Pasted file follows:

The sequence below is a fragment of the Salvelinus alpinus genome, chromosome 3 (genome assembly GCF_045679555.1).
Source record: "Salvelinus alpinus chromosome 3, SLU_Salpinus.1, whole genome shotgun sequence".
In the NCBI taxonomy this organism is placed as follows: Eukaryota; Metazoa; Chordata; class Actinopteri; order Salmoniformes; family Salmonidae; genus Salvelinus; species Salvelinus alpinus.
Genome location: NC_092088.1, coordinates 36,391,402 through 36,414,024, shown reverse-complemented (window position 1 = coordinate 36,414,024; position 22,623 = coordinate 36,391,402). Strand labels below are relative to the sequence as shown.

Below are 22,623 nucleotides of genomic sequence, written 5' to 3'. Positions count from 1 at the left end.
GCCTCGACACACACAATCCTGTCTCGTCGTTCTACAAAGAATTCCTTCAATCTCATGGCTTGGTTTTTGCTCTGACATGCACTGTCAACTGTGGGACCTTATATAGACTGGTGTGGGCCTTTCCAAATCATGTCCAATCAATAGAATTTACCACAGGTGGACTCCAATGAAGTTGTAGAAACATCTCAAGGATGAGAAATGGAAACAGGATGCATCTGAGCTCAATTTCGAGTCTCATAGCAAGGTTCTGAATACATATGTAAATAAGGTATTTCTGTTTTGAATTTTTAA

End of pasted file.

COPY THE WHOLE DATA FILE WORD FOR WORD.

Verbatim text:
The sequence below is a fragment of the Salvelinus alpinus genome, chromosome 3 (genome assembly GCF_045679555.1).
Source record: "Salvelinus alpinus chromosome 3, SLU_Salpinus.1, whole genome shotgun sequence".
In the NCBI taxonomy this organism is placed as follows: Eukaryota; Metazoa; Chordata; class Actinopteri; order Salmoniformes; family Salmonidae; genus Salvelinus; species Salvelinus alpinus.
Genome location: NC_092088.1, coordinates 36,391,402 through 36,414,024, shown reverse-complemented (window position 1 = coordinate 36,414,024; position 22,623 = coordinate 36,391,402). Strand labels below are relative to the sequence as shown.

Below are 22,623 nucleotides of genomic sequence, written 5' to 3'. Positions count from 1 at the left end.
GCCTCGACACACACAATCCTGTCTCGTCGTTCTACAAAGAATTCCTTCAATCTCATGGCTTGGTTTTTGCTCTGACATGCACTGTCAACTGTGGGACCTTATATAGACTGGTGTGGGCCTTTCCAAATCATGTCCAATCAATAGAATTTACCACAGGTGGACTCCAATGAAGTTGTAGAAACATCTCAAGGATGAGAAATGGAAACAGGATGCATCTGAGCTCAATTTCGAGTCTCATAGCAAGGTTCTGAATACATATGTAAATAAGGTATTTCTGTTTTGAATTTTTAA